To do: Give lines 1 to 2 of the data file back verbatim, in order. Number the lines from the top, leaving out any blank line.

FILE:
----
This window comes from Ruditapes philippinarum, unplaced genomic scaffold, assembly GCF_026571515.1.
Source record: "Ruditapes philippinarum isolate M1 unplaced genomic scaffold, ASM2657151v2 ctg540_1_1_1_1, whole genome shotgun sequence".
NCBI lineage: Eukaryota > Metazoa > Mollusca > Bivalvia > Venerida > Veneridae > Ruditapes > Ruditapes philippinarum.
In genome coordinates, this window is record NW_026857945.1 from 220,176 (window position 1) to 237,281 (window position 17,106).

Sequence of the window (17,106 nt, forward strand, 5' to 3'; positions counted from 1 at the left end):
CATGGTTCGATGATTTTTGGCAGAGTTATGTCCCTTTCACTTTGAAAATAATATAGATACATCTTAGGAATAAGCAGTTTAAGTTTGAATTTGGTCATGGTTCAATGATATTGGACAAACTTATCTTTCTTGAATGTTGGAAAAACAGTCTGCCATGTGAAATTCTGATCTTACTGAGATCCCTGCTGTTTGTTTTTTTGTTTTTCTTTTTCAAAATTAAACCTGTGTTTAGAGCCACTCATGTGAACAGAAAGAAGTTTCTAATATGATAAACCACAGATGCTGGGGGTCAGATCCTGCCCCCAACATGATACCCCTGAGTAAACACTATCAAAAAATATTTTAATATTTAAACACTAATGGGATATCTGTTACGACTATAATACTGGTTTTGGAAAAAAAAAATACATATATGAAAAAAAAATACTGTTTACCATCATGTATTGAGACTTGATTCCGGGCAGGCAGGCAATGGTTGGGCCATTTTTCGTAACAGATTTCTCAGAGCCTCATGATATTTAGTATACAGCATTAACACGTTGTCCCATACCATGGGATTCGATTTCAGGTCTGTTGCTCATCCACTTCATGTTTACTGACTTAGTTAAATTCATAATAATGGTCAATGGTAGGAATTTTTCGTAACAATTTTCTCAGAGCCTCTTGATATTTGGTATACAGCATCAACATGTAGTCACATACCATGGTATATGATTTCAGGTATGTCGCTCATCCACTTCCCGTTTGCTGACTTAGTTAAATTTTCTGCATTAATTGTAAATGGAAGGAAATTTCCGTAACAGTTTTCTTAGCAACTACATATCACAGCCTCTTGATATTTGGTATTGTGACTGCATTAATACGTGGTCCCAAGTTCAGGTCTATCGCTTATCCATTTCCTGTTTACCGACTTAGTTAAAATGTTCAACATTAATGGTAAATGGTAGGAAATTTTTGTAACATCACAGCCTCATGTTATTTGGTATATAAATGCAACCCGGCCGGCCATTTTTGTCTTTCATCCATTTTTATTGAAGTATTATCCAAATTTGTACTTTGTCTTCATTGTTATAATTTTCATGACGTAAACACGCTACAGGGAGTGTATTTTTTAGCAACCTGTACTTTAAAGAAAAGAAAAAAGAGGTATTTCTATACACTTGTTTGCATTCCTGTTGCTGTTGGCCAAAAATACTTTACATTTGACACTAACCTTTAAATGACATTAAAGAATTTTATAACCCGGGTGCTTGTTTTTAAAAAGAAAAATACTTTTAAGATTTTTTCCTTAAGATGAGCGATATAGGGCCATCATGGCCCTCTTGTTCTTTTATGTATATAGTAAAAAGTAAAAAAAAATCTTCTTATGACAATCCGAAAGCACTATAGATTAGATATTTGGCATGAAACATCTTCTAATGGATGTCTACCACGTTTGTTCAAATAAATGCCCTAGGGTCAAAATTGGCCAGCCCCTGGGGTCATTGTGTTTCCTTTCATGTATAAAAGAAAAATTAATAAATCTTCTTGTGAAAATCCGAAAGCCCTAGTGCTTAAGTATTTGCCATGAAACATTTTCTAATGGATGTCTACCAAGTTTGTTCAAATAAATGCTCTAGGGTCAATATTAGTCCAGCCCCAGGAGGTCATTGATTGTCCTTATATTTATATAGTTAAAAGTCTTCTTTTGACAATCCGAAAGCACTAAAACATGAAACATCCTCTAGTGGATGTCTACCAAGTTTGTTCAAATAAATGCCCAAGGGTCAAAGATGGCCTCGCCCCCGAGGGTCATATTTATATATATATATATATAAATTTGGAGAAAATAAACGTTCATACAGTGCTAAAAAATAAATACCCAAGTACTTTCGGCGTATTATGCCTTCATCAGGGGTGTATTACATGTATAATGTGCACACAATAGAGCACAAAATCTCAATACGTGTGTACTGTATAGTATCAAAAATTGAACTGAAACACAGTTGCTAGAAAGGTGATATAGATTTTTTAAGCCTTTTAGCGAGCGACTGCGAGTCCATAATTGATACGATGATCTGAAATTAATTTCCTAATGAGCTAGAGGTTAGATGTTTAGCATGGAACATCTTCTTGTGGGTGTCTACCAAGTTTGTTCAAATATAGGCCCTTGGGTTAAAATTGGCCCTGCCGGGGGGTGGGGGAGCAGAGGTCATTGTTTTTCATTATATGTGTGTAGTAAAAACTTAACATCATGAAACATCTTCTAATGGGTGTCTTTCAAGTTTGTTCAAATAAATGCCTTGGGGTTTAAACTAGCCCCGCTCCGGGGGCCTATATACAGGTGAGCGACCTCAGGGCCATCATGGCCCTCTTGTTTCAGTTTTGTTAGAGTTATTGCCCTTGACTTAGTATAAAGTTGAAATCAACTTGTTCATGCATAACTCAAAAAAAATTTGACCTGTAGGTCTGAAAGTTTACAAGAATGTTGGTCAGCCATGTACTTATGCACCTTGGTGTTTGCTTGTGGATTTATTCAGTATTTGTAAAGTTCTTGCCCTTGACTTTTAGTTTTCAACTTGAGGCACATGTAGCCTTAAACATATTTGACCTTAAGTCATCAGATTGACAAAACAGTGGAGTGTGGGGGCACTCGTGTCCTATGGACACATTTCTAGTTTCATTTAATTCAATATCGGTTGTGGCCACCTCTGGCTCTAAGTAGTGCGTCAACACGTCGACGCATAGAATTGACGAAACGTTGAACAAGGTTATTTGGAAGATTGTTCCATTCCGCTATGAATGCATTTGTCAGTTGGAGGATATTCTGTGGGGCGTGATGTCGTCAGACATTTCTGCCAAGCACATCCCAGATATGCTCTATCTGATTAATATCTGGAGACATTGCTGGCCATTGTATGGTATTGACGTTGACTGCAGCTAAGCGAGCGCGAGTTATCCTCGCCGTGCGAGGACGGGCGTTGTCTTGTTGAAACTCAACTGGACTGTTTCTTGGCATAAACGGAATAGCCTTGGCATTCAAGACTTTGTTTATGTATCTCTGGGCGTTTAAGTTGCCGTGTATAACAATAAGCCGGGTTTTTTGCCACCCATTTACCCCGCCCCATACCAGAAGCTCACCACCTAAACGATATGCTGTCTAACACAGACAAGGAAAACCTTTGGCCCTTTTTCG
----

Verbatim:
This window comes from Ruditapes philippinarum, unplaced genomic scaffold, assembly GCF_026571515.1.
Source record: "Ruditapes philippinarum isolate M1 unplaced genomic scaffold, ASM2657151v2 ctg540_1_1_1_1, whole genome shotgun sequence".